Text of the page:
Students benefit from WA Shadow Attorney General's experience

Document Type

Media Release

Publication Date

Fall 22-3-2011

Publisher Name

The University of Notre Dame Australia, Fremantle Campus

Publication Place



Students studying Law at The University of Notre Dame Australia have had the benefit of hearing firsthand of the significant importance of Evidence in a judgement when they attended a lecture by Western Australia’s Shadow Attorney General, Mr John Quigley MLA.

Mr Quigley quoted from his own experience when he addressed the issue of Burden and Standard of Proof as a guest lecturer for the School of Law’s Evidence Unit.

In his lecture, Mr Quigley referred to the case which saw a Western Australia policeman convicted of common assault when he was captured on a security camera outside a hotel in March 2010.

The incident initiated much public discussion about the proposed WA laws which would give police unprecedented stop and search powers of potentially innocent people.

Mr Quigley also spoke of an inquiry into whether officers perverted the course of justice in the case of an Aboriginal man tasered multiple times in custody in 2008. Again, this case caused widespread concern amongst the general public who expressed a concern about the power of police to make such a decision.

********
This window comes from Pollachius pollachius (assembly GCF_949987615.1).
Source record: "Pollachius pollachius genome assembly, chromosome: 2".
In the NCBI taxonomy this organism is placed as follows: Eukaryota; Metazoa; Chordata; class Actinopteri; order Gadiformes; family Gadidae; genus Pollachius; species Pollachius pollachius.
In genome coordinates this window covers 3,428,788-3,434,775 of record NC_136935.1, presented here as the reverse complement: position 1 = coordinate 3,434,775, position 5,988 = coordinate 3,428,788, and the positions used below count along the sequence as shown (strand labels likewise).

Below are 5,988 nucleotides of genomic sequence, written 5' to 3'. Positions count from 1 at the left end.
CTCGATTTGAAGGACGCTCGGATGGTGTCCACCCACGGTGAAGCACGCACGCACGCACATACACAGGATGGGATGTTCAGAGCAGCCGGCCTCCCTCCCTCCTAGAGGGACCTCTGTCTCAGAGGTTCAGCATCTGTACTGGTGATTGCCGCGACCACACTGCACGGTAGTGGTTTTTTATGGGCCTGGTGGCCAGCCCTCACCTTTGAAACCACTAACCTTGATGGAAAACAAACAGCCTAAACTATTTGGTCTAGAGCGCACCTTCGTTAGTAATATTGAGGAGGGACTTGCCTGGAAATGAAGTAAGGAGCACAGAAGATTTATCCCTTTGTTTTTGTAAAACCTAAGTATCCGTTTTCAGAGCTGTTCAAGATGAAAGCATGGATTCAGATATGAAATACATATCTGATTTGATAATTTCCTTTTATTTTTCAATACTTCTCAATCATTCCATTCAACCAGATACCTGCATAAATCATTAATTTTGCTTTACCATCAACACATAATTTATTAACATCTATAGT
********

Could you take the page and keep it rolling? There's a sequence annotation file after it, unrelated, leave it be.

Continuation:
"John’s examples were excellent in confirming the importance of the law in providing the ‘Burden of Proof’”, said lecturer Marilyn Krawitz.

“The term ‘Burden of Proof’ is generally used in two senses. Firstly, the term ‘evidential burden’ refers to the obligation of a litigant to produce sufficient evidence on a claim or defence to enable a judge to allow it to be presented to the fact finder (judge or jury as the case may be) in reaching its ultimate decision in a case,” explained Ms Krawitz.

“The second is the ‘legal burden’ which refers to the obligation of a litigant to ultimately persuade the fact finder that certain facts which are essential to establishing a claim or defence are true, or suffer the consequence of having the fact finder determine that the claim or defence has not been proved … it is only when the evidential burden on a claim or defence has been successfully discharged that the fact finder considers the question of whether the legal burden has been met.”

Ms Krawitz said that both controversial cases had provided her with firsthand experience that she found extremely interesting and valuable as a lawyer herself.

Helen Sanchez Platell said she was enthralled and inspired by Mr Quigley's lecture.

“He brings a real life passion and conviction to the topic of evidentiary burden and the burden of proof. As a student of law, I am encouraged by his commitment to individual rights, where no one stands above the law and everyone has the right to the presumption of innocence.”

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